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Fetal Medicine Foundation extended the license of OSCAR test for the Fetal Ultrasound Center until 14 July 2020


Dr. Marek Šois successfully passed the OSCAR test’s annual mandatory external audit and examination.


To pass the exam, one had to:


  1. submit the results of 608 OSCAR tests performed in the Fetal Ultrasound Center during the period of 30 July 2018-12 July 2019;

      2. to take a short internet-based theoretical exam;

  1. provide 3 control images for each ultrasound marker.


Dr. Marek Šois was certified for all five ultrasound markers of the OSCAR test:


  1. fetal nuchal fold;

      2. fetal nasal bone;


      3. venous duct’s blood flow;


      4. tricuspid valve’s blood flow;


  5. uterine arteries’ blood flow.



The OSCAR test license and the right to use the FMF Risk Calculation Program for all ultrasound markers was extended until 14 July 2020 and the name of the doctor was included on the list of audited ultrasound specialists on the website of the Fetal Medicine Foundation.




In 2018, 711 OSCAR studies were performed in the Fetal Ultrasound Center. Twenty-five women who were expecting twins (i.e. 3.5%) and 68 women who were pregnant with IVF (i.e. 9.6%) passed the OSCAR test.


During this period in the Fetal Ultrasound Center, the OSCAR test diagnosed:


4 retentions of pregnancy

7 severe fetal developmental defects

  • neural tube defect (rare variety of spina bifida aperta - myeloschisis)
  • central nervous system pathology (hydrocephalus due to cerebrovascular developmental disorder)
  • central nervous system pathology (alobar holoprocephaly - absence of anterior hemispheres)
  • congenital combined heart failure (three-flap valve underdevelopment, ventricular septal defect, large blood vessels transposition)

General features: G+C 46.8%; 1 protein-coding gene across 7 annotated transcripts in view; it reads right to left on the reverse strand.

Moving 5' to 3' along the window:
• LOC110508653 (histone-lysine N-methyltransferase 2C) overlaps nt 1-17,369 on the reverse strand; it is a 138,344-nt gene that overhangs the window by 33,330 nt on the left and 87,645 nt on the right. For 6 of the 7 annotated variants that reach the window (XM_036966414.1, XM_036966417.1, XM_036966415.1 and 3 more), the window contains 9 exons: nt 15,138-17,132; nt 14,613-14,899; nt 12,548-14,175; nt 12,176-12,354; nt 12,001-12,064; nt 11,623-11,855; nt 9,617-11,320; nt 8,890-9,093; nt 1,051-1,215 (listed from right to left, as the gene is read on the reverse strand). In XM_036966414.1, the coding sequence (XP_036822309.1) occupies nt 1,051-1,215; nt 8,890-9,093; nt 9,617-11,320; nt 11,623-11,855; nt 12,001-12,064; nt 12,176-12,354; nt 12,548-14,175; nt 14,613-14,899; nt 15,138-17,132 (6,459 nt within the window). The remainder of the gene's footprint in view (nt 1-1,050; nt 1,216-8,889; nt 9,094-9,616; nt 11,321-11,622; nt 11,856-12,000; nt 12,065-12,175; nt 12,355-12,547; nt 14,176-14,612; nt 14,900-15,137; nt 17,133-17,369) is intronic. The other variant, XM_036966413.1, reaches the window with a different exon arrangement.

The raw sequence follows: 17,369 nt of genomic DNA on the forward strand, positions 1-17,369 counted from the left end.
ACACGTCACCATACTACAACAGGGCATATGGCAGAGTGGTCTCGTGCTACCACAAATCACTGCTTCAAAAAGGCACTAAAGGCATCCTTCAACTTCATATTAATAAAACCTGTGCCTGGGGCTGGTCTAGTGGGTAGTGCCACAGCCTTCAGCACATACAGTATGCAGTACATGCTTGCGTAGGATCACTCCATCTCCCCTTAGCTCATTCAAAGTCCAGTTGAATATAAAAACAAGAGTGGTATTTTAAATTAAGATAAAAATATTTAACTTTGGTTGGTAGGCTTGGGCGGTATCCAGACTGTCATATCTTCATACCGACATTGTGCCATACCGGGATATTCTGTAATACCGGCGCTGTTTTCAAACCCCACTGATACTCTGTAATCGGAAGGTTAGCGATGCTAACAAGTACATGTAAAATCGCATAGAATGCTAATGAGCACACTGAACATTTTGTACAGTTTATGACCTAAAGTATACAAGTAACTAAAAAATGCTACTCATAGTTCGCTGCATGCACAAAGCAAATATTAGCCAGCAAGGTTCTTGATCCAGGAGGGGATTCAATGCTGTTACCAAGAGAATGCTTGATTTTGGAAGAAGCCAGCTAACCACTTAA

• skeletal pathology (sirenomyelia or mermaid syndrome - fused legs)
  • abdominal anterior wall pathology (umbilical hernia)
  • Multiple abnormalities [early growth restriction, neck area translucency (NT) 4 mm, umbilical hernia, bilateral cleft lip, and cleft palate, an extra toe, one umbilical artery, venous duct absence].

7 fetuses with Down syndrome

1 fetus with Klinefelter syndrome


A very rare MPPH syndrome was diagnosed [megalocephaly (large cranium), polymicrogyria (convolutional pathology), polydactylia (too many fingers), hydrocephalus] due to a heterozygous mutation in the CCND gene. To date in the world, this serious, non-life-sustaining syndrome has been reported in only 60 cases.


Between 2011 and 2018, during which 5423 OSCAR tests were performed, the sensitivity of the test has been 100%. This means that no fetuses with Down's disease were left undetected. In 2018, the number of false-positive tests was 22 (3.1%).


A good screening test is characterized by a high detection rate of chromosomal diseases and by the minimal number of false-positive responses, which minimizes the need for invasive procedures that may potentially endanger the fetal life (chorionic biopsy, amniotic fluid test).


Internationally, it is considered acceptable when a screening test detects 75% of fetuses with Down's disease among 3% of false-positive screening tests.


Fetal Ultrasound Center’s OSCAR test meets these requirements.


The external audit (UK NEQAS) performed in the Edinburgh Reference Laboratory was successfully passed also by Synlab Estonia, a partner of the Fetal Ultrasound Center, which analyzes I-trimester hormones (PAPP-A, β-HCG, PLGF).


By controlling the quality of our work, we create a sense of security for our patients that the quality of the OSCAR test provided by the Fetal Ultrasound Center is guaranteed.



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